Things to consider
Some important things to consider when planning an installation
Find the right product by shopping about. Kitchens, bedrooms and bathrooms range in price, functionality, durability and purpose.
Design is crucial – We recommend a home visit by the designer or installer in every instance. It will be the foundation to a successful project!
Consider the options. Do you use the retailers installers or find one yourself. Make sure you fully explore all the options before making a decision.
Budget realistically. We often see consumers try to save money when it comes to installation. Our advice: Don’t – you’ll be disappointed if you do!
Have a contingency pot. We recommend that consumers have access to contingency fund for unforeseen circumstances. We suggest an extra 20%.
Find a professional installer. This person will be responsible for turning your design into reality. Consider 2-3 quotes for the work before committing.
Agree timelines. This is key. When will the installation start, how long is it anticipated to take and when will it be completed.
Agree payments. How much, when and how payment will be made. We advise not to pay the entire balance in advance. Consider staged payments (see below).
Enter a written contract. Do not start a project without a formal contract. BiKBBI members have access to these, but some advice is provided below.
Make sure the foundations are strong with a written contract:
Make sure you enter a written agreement
It is vital that buyers and sellers enter a formal agreement, especially when the provision of service is involved. It’s important that:
– Installers are clear about the service they are being asked to complete; and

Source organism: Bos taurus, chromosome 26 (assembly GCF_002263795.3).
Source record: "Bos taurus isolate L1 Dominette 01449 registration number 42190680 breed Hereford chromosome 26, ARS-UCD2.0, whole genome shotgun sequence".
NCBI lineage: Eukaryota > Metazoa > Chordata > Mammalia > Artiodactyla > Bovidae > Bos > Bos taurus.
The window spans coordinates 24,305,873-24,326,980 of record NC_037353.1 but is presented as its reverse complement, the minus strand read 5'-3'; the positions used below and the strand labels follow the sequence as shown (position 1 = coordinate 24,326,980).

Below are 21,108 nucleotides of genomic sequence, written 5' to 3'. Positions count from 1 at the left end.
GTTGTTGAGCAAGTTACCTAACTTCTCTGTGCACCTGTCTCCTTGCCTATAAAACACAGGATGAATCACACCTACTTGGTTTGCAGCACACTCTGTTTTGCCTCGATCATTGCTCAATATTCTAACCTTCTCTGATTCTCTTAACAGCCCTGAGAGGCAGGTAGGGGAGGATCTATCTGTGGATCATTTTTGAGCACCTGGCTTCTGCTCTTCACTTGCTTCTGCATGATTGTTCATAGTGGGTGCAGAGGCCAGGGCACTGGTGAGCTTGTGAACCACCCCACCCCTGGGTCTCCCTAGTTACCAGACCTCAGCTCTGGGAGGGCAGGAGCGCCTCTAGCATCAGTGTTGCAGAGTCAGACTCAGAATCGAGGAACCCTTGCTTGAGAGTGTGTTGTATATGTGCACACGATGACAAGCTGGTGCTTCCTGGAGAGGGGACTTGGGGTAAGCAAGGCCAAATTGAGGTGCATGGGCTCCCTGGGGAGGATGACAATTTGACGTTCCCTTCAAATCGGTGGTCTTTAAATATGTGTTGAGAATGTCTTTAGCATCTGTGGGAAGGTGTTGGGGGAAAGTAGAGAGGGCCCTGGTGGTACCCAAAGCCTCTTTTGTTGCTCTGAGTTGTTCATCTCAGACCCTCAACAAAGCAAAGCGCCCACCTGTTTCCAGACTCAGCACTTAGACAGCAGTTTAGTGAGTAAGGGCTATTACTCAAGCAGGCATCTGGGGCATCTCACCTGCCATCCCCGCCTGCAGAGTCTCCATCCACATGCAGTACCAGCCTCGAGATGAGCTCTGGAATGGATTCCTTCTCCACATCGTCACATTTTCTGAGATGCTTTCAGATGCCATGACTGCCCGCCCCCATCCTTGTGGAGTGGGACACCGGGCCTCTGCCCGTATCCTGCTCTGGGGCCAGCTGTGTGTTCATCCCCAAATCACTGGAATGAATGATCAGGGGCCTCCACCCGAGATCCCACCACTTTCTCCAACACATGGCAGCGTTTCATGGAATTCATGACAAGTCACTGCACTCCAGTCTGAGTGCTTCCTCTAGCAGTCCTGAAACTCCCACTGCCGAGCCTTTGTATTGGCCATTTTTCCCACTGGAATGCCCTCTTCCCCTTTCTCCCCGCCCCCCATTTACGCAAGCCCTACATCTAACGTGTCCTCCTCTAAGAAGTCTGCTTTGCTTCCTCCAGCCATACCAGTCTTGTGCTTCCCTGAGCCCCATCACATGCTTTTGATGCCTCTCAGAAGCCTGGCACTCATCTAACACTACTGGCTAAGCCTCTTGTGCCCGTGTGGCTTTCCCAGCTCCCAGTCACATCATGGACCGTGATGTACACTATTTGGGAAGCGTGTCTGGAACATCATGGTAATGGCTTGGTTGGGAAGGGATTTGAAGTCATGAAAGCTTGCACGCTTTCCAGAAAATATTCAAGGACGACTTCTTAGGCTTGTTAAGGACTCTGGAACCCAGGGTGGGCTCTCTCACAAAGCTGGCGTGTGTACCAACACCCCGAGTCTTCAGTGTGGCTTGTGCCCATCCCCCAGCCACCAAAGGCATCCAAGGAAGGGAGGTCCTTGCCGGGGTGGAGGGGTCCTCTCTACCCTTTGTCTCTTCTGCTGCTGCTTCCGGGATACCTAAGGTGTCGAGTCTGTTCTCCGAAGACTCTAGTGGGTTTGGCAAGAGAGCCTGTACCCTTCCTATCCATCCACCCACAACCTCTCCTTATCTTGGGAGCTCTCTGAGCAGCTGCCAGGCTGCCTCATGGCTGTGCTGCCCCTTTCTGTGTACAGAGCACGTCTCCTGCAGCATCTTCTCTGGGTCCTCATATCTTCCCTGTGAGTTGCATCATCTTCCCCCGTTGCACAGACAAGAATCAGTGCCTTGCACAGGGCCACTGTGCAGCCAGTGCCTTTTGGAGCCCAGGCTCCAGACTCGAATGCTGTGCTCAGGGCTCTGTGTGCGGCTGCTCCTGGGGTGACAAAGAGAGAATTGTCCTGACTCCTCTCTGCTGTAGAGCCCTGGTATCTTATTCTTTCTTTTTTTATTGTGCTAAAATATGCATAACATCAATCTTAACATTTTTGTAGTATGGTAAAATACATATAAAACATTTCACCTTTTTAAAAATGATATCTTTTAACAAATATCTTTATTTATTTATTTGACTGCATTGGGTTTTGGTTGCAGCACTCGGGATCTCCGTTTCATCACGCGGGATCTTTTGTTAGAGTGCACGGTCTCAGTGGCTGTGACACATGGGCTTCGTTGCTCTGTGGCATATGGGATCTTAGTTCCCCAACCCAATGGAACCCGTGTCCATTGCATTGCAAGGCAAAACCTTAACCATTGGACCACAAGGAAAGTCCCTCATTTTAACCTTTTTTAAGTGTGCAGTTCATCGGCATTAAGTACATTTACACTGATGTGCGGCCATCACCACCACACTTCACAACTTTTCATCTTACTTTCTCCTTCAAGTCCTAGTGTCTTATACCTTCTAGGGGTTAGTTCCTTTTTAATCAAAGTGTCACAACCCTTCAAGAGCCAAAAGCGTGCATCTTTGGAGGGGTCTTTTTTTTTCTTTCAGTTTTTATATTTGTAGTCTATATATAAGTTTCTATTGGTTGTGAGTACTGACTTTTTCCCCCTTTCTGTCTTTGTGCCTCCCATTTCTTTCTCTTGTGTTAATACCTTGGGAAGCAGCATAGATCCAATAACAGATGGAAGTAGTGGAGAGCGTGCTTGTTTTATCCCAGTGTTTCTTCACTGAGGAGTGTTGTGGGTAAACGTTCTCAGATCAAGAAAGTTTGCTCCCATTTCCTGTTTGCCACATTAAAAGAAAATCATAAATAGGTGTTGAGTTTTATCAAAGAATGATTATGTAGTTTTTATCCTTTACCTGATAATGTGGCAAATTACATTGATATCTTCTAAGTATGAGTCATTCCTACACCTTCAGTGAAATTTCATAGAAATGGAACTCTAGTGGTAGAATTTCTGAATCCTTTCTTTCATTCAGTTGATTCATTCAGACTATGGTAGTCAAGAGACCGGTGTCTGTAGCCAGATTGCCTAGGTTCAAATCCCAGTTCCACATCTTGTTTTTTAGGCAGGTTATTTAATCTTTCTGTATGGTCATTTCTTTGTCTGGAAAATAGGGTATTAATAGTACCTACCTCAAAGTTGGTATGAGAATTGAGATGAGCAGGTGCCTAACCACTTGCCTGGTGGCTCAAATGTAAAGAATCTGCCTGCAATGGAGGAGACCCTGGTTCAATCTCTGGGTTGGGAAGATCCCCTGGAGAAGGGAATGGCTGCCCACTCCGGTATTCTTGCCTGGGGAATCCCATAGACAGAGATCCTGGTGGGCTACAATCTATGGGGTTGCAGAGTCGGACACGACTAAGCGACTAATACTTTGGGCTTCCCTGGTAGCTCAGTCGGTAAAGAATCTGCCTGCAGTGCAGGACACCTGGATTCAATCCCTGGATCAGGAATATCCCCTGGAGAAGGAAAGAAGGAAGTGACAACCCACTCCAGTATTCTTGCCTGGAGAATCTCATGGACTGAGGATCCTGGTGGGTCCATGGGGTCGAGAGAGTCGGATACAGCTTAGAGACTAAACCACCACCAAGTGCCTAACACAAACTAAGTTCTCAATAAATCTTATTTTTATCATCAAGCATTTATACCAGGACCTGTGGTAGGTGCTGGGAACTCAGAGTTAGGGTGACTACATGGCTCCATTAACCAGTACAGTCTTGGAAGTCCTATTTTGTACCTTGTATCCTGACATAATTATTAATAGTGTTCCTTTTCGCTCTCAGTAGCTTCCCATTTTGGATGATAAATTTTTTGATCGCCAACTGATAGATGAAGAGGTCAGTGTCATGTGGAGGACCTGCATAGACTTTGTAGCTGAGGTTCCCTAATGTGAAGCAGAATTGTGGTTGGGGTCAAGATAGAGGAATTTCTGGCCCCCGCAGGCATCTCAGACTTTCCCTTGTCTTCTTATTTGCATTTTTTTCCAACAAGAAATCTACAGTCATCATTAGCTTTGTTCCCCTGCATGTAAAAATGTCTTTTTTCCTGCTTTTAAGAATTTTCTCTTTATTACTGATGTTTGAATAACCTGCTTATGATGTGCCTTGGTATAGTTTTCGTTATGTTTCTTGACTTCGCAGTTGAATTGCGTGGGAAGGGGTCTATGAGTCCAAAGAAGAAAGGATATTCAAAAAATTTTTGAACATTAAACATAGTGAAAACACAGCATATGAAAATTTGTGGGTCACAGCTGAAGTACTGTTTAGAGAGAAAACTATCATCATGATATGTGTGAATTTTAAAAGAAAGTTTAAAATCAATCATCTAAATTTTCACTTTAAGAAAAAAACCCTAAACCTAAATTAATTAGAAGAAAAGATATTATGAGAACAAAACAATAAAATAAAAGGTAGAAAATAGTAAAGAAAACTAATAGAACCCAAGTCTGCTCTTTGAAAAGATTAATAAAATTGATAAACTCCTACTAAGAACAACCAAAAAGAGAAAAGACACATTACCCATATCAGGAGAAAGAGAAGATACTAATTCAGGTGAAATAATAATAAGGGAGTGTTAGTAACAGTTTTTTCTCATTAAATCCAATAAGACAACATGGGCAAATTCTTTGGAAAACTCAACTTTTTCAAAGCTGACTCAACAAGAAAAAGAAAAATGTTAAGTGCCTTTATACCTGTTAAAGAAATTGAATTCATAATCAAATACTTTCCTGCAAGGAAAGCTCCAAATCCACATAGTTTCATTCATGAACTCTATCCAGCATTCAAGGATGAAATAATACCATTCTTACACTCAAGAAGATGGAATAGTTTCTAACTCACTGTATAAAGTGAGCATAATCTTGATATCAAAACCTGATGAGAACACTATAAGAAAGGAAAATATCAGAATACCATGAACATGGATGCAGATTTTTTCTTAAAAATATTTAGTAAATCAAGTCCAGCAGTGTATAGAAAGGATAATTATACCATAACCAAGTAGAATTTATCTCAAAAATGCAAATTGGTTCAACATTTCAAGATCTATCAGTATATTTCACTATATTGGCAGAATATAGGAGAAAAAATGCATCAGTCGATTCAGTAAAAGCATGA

– Consumers know what they are getting for their investment.
This section details the suggested content for a written contract for kitchen, bedroom and bathroom installation, however BiKBBI provides its members with access to an approved contract which covers most installation projects.
Alternatively, ask a solicitor to draft a contract for you.
Drafting a contract – where to begin
Where possible, it is best to use a contract that is customised to the profession or industry, as this will include terms that are relevant to the work the installer does. Generic contracts are better than nothing, but not as clear as a tailor made agreement.
Installers and customers are welcome to use this guide to consider all aspects of a contract. It may assist you to draft your own or negotiate a better deal in a contract that is provided to you by the other party. This is advice though – for clear legal guidance it is suggested that both parties seek independent legal advice from a legal professional.
Contract language does not need to be complicated or legalistic. In fact the simpler and plainer the language, the more easily the contract can be understood.
Misunderstandings will also be less likely. If you use a solicitor to draft a contract, ask them to use simple, plain English and ask them to explain anything that you don’t understand.
Tip: Contracts often use language such as ‘the principal’ and ‘the contractor’. This is often done for convenience in writing standard form contracts. However, you might find it simpler to use the consumer and the installer name.
So what should a contract include?
1. The parties
All written contracts between consumers and installers should include some basic information about each party (the parties to the contract).
Names and business addresses:
As a consumer, know who you are contracting with – is it a company, partnership or individual? This will be important if there is a dispute during the contract period and you need to go to court. Understanding exactly who you are contracting with will also better allow you to assess the risks of entering into the contract and to locate relevant information about the other party.
Make sure addresses are included within the contract – not just phone numbers / email addresses – You may want to verify addresses either via Companies House or by checking formal identification of the installer. BiKBBI members are identified as part of our entry criteria.
2. Description of services
Every contract should include a description of the agreed work to be undertaken or the result to be achieved. This should be as detailed as necessary to make it clear to both parties.
It should include:
– What work will be undertaken or what result will be achieved; and
– When the work will start and when it will be completed (specific dates); and
– Where the work will be undertaken (the site address).
It should also include a bill of materials – A list of items that is required to complete the installation, together with who is responsible for supplying them.